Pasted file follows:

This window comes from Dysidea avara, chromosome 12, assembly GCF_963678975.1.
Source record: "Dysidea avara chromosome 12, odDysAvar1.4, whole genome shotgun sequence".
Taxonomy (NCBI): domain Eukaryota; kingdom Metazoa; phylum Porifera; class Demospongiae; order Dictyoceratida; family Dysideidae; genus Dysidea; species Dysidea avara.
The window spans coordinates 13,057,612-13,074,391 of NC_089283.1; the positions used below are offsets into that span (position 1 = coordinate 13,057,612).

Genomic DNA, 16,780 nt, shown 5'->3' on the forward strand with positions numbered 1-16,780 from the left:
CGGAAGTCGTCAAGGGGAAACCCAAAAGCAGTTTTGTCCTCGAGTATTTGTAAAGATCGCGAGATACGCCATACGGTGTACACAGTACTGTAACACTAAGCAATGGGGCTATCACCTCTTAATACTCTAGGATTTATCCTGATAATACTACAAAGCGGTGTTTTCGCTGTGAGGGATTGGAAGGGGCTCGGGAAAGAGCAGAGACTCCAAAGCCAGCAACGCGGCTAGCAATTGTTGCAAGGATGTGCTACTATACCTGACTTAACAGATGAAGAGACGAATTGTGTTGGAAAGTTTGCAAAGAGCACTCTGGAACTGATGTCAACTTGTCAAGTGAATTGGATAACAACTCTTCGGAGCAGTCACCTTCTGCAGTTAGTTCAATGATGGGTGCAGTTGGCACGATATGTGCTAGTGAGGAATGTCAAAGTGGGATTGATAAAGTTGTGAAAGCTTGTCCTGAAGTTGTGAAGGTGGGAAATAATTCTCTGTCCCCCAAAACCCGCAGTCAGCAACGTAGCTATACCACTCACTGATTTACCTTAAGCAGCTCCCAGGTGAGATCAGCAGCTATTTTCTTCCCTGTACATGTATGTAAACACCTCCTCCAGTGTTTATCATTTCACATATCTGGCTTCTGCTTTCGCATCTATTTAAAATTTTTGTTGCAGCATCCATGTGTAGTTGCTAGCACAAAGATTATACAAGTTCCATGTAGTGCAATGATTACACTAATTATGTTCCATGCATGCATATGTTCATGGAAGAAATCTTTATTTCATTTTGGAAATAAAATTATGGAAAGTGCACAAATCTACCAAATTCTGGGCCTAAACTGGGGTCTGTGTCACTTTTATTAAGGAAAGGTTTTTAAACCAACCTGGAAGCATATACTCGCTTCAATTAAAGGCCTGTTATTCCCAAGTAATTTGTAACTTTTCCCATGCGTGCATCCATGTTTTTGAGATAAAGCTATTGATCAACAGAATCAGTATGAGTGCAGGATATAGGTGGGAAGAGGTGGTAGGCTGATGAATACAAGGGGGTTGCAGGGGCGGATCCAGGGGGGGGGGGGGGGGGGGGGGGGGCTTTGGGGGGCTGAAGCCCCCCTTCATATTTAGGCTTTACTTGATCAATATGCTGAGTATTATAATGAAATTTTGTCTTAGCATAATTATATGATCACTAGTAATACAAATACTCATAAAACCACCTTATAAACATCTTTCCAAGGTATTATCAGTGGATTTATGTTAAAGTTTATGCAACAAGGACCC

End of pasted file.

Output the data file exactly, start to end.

This window comes from Dysidea avara, chromosome 12, assembly GCF_963678975.1.
Source record: "Dysidea avara chromosome 12, odDysAvar1.4, whole genome shotgun sequence".
Taxonomy (NCBI): domain Eukaryota; kingdom Metazoa; phylum Porifera; class Demospongiae; order Dictyoceratida; family Dysideidae; genus Dysidea; species Dysidea avara.
The window spans coordinates 13,057,612-13,074,391 of NC_089283.1; the positions used below are offsets into that span (position 1 = coordinate 13,057,612).

Genomic DNA, 16,780 nt, shown 5'->3' on the forward strand with positions numbered 1-16,780 from the left:
CGGAAGTCGTCAAGGGGAAACCCAAAAGCAGTTTTGTCCTCGAGTATTTGTAAAGATCGCGAGATACGCCATACGGTGTACACAGTACTGTAACACTAAGCAATGGGGCTATCACCTCTTAATACTCTAGGATTTATCCTGATAATACTACAAAGCGGTGTTTTCGCTGTGAGGGATTGGAAGGGGCTCGGGAAAGAGCAGAGACTCCAAAGCCAGCAACGCGGCTAGCAATTGTTGCAAGGATGTGCTACTATACCTGACTTAACAGATGAAGAGACGAATTGTGTTGGAAAGTTTGCAAAGAGCACTCTGGAACTGATGTCAACTTGTCAAGTGAATTGGATAACAACTCTTCGGAGCAGTCACCTTCTGCAGTTAGTTCAATGATGGGTGCAGTTGGCACGATATGTGCTAGTGAGGAATGTCAAAGTGGGATTGATAAAGTTGTGAAAGCTTGTCCTGAAGTTGTGAAGGTGGGAAATAATTCTCTGTCCCCCAAAACCCGCAGTCAGCAACGTAGCTATACCACTCACTGATTTACCTTAAGCAGCTCCCAGGTGAGATCAGCAGCTATTTTCTTCCCTGTACATGTATGTAAACACCTCCTCCAGTGTTTATCATTTCACATATCTGGCTTCTGCTTTCGCATCTATTTAAAATTTTTGTTGCAGCATCCATGTGTAGTTGCTAGCACAAAGATTATACAAGTTCCATGTAGTGCAATGATTACACTAATTATGTTCCATGCATGCATATGTTCATGGAAGAAATCTTTATTTCATTTTGGAAATAAAATTATGGAAAGTGCACAAATCTACCAAATTCTGGGCCTAAACTGGGGTCTGTGTCACTTTTATTAAGGAAAGGTTTTTAAACCAACCTGGAAGCATATACTCGCTTCAATTAAAGGCCTGTTATTCCCAAGTAATTTGTAACTTTTCCCATGCGTGCATCCATGTTTTTGAGATAAAGCTATTGATCAACAGAATCAGTATGAGTGCAGGATATAGGTGGGAAGAGGTGGTAGGCTGATGAATACAAGGGGGTTGCAGGGGCGGATCCAGGGGGGGGGGGGGGGGGGGGGGGGGCTTTGGGGGGCTGAAGCCCCCCTTCATATTTAGGCTTTACTTGATCAATATGCTGAGTATTATAATGAAATTTTGTCTTAGCATAATTATATGATCACTAGTAATACAAATACTCATAAAACCACCTTATAAACATCTTTCCAAGGTATTATCAGTGGATTTATGTTAAAGTTTATGCAACAAGGACCC